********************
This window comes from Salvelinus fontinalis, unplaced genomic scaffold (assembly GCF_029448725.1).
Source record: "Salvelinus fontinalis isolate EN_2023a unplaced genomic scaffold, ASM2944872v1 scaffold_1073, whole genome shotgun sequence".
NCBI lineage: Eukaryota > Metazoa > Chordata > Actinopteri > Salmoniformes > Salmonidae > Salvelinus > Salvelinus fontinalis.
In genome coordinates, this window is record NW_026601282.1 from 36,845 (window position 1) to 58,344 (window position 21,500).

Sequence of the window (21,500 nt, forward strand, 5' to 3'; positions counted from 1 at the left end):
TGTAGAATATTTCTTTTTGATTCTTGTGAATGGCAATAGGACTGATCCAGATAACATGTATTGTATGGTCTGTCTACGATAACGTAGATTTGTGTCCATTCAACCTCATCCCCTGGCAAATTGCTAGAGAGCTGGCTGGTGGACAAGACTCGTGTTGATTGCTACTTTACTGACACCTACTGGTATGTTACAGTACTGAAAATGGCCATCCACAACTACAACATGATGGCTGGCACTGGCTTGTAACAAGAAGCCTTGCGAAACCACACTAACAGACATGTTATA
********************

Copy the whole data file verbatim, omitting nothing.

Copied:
This window comes from Salvelinus fontinalis, unplaced genomic scaffold (assembly GCF_029448725.1).
Source record: "Salvelinus fontinalis isolate EN_2023a unplaced genomic scaffold, ASM2944872v1 scaffold_1073, whole genome shotgun sequence".
NCBI lineage: Eukaryota > Metazoa > Chordata > Actinopteri > Salmoniformes > Salmonidae > Salvelinus > Salvelinus fontinalis.
In genome coordinates, this window is record NW_026601282.1 from 36,845 (window position 1) to 58,344 (window position 21,500).

Sequence of the window (21,500 nt, forward strand, 5' to 3'; positions counted from 1 at the left end):
TGTAGAATATTTCTTTTTGATTCTTGTGAATGGCAATAGGACTGATCCAGATAACATGTATTGTATGGTCTGTCTACGATAACGTAGATTTGTGTCCATTCAACCTCATCCCCTGGCAAATTGCTAGAGAGCTGGCTGGTGGACAAGACTCGTGTTGATTGCTACTTTACTGACACCTACTGGTATGTTACAGTACTGAAAATGGCCATCCACAACTACAACATGATGGCTGGCACTGGCTTGTAACAAGAAGCCTTGCGAAACCACACTAACAGACATGTTATA